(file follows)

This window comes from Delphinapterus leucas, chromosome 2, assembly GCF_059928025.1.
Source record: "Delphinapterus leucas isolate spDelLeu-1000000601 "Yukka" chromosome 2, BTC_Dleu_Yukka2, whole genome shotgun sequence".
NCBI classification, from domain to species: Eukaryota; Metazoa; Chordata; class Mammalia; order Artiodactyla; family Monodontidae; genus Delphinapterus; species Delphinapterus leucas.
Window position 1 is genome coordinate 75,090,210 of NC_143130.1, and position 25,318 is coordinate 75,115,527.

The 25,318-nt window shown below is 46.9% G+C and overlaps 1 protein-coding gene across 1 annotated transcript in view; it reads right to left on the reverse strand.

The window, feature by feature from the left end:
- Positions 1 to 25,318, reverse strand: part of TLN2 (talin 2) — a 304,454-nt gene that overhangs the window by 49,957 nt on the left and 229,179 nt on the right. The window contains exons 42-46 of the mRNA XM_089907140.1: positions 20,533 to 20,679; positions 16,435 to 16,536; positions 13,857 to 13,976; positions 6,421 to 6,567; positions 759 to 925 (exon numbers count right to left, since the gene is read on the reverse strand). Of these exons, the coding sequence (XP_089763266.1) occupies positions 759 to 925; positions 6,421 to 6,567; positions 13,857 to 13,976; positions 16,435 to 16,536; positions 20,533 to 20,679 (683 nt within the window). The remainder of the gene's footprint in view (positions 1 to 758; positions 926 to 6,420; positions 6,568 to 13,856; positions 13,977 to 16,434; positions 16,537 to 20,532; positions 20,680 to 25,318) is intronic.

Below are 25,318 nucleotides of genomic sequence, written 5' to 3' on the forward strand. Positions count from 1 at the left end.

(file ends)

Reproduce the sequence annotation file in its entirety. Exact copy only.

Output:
This window comes from Delphinapterus leucas, chromosome 2, assembly GCF_059928025.1.
Source record: "Delphinapterus leucas isolate spDelLeu-1000000601 "Yukka" chromosome 2, BTC_Dleu_Yukka2, whole genome shotgun sequence".
NCBI classification, from domain to species: Eukaryota; Metazoa; Chordata; class Mammalia; order Artiodactyla; family Monodontidae; genus Delphinapterus; species Delphinapterus leucas.
Window position 1 is genome coordinate 75,090,210 of NC_143130.1, and position 25,318 is coordinate 75,115,527.

The 25,318-nt window shown below is 46.9% G+C and overlaps 1 protein-coding gene across 1 annotated transcript in view; it reads right to left on the reverse strand.

The window, feature by feature from the left end:
- Positions 1 to 25,318, reverse strand: part of TLN2 (talin 2) — a 304,454-nt gene that overhangs the window by 49,957 nt on the left and 229,179 nt on the right. The window contains exons 42-46 of the mRNA XM_089907140.1: positions 20,533 to 20,679; positions 16,435 to 16,536; positions 13,857 to 13,976; positions 6,421 to 6,567; positions 759 to 925 (exon numbers count right to left, since the gene is read on the reverse strand). Of these exons, the coding sequence (XP_089763266.1) occupies positions 759 to 925; positions 6,421 to 6,567; positions 13,857 to 13,976; positions 16,435 to 16,536; positions 20,533 to 20,679 (683 nt within the window). The remainder of the gene's footprint in view (positions 1 to 758; positions 926 to 6,420; positions 6,568 to 13,856; positions 13,977 to 16,434; positions 16,537 to 20,532; positions 20,680 to 25,318) is intronic.

Below are 25,318 nucleotides of genomic sequence, written 5' to 3' on the forward strand. Positions count from 1 at the left end.